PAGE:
Author

All

Keyword

All

Stories, updates, insights, and original analysis from The Planetary Society.

Your Impact: September Equinox 2020

We’ve made some big changes to planetary.org, as we continue to advance advocacy, defend Earth, and chart the future of space exploration.

A Planetary Society Retrospective

Look back at the remarkable achievements our members have made over the past 4 decades, alongside other space milestones and events.

Pictures of Earth

During this singular moment in history as the entire world responds to the COVID-19 pandemic, we thought it would be appropriate to share some of our favorite pictures of Earth from space.

A New Understanding

Abigail Fraeman examines how the Mars Exploration Rovers, Spirit and Opportunity, changed our view of Mars.

Why I Explore

I explore space because I like feeling insignificant. I crave a dark night sky that reminds me that our Sun and even our galaxy are not unique. I find comfort in thinking about countless generations of humans looking at the same sky and asking questions similar to the ones I ask.

The State of Planetary Defense

Vishnu Reddy delivers a sober but hopeful report on our understanding of near-Earth objects, their dangers, and our readiness.

Treasure Hunting With Hayabusa2

IN THE EARLY hours of 22 February, light was just beginning to brighten the campus of JAXA’s Institute of Space and Astronautical Sciences (ISAS) in Kanagawa, Japan. It should have been a quiet time, but the Hayabusa2 control room was packed with people. We were about to land on an asteroid.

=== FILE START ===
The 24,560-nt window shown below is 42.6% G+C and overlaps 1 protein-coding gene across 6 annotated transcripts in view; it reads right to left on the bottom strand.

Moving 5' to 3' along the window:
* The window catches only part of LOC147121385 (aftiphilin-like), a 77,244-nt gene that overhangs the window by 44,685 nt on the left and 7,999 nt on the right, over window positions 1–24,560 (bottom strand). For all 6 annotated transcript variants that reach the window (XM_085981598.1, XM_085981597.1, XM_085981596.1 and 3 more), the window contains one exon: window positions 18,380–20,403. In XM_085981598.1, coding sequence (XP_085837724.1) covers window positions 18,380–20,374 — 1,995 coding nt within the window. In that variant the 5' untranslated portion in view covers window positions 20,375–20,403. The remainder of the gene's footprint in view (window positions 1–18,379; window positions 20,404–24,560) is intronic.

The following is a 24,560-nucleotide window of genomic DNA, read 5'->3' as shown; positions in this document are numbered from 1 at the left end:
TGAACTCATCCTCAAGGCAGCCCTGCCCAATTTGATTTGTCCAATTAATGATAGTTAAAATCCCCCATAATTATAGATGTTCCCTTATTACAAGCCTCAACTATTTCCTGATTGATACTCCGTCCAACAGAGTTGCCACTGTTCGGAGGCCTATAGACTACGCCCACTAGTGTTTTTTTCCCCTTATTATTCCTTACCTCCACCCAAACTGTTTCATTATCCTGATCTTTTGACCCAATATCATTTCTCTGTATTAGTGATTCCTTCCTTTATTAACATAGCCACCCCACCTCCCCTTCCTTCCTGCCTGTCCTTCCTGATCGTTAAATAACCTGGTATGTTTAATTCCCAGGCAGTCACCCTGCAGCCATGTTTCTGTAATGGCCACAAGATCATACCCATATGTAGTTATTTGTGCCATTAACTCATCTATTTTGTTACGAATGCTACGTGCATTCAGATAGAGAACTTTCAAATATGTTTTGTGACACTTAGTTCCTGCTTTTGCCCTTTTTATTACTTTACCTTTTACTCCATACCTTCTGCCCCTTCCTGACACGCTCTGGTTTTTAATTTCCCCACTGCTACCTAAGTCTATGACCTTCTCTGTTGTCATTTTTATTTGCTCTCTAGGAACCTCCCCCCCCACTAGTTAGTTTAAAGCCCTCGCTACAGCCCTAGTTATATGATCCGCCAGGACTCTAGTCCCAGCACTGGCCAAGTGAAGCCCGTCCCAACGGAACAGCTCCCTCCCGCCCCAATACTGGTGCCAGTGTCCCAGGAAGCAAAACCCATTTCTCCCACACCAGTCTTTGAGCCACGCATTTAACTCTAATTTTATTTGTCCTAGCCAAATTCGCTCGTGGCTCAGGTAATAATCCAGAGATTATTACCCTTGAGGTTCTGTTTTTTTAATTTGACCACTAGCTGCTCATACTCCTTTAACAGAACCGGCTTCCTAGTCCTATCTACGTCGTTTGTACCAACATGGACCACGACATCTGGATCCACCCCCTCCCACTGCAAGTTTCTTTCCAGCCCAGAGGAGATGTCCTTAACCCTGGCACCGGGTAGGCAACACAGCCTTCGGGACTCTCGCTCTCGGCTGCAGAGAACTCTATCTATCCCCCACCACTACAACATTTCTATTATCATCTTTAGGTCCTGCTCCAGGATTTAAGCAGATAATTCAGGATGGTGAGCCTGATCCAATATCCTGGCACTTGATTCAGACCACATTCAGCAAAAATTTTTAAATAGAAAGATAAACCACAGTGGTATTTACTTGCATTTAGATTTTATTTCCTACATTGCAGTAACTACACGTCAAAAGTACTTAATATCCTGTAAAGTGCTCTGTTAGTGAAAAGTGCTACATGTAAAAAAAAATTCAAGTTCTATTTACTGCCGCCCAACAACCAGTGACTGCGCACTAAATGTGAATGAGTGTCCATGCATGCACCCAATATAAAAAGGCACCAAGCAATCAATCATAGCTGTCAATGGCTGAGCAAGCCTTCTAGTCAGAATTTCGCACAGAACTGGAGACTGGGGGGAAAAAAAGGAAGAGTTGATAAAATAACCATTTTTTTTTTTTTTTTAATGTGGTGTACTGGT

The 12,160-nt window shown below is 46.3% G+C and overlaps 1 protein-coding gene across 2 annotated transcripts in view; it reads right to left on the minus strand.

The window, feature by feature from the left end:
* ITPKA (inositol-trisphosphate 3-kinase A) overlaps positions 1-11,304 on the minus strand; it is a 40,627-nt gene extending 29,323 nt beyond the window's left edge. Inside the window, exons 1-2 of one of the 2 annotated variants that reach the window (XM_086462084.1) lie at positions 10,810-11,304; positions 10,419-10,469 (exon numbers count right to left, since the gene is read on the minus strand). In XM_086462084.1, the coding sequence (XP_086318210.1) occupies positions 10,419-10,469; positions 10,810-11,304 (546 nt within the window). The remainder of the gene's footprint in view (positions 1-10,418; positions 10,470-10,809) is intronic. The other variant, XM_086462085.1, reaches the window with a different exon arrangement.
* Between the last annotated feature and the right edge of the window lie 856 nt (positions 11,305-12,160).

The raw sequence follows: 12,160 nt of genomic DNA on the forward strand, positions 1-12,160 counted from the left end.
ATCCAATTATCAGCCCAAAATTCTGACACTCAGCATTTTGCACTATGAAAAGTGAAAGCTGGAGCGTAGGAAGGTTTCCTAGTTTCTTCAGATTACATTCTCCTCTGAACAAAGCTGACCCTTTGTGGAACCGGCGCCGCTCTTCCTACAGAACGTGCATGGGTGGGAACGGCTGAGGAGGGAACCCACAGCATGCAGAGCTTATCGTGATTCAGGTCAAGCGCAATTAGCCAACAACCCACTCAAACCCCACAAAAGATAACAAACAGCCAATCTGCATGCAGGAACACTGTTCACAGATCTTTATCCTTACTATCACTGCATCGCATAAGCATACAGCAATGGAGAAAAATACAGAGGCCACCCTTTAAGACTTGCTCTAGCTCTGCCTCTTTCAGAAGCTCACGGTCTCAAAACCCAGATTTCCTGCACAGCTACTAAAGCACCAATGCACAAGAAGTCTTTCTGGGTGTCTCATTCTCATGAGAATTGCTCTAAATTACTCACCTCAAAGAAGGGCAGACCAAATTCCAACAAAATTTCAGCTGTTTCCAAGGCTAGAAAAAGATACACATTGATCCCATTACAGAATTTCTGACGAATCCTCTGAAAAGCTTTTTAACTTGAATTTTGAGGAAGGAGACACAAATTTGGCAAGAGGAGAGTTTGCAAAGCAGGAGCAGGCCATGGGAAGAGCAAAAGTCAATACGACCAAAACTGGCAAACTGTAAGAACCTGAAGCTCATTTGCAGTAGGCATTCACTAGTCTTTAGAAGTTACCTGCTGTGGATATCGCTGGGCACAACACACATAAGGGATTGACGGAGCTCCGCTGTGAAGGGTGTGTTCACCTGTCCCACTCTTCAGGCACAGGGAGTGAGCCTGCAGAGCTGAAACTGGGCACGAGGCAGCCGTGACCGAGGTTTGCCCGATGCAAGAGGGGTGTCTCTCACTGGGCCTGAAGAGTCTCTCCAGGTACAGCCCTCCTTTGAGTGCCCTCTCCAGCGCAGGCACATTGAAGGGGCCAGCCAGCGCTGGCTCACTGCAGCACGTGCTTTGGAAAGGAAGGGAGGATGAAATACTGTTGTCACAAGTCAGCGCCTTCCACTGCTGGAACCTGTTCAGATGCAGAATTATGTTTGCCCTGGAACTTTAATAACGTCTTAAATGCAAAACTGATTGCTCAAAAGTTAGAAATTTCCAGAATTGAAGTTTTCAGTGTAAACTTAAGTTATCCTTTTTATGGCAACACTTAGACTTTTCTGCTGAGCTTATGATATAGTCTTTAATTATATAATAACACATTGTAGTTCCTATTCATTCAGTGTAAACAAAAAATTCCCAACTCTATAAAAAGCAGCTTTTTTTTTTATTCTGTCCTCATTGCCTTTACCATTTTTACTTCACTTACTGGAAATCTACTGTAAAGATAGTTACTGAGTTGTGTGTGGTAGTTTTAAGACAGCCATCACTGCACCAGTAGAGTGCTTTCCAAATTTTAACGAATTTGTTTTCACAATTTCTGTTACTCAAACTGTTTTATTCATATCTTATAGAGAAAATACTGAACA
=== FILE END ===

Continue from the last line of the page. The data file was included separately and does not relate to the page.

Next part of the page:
Rosetta’s Ancient Comet

Rosetta is a European Space Agency mission with contributions from its member states and NASA. Operating such a complex mission with its 11 instruments and Philae lander is a success story in itself, but Rosetta’s greatest success is the science it delivered.

Apollo 11 Little West Crater Panorama

Apollo 11’S landing on 20 July 1969 was the day humans first set foot on another world. For the risky, challenging endeavor, NASA sought a smooth landing site, one lacking craters or mountains.

12 ... 4 >

Space is vast. There's a lot of exploring to do.

You can increase discoveries in the worlds of our solar system and beyond. When you join The Planetary Society, you help build public support for planetary science, encourage decision makers to prioritize human and robotic exploration, and support technological advances in planetary exploration.

Become A Member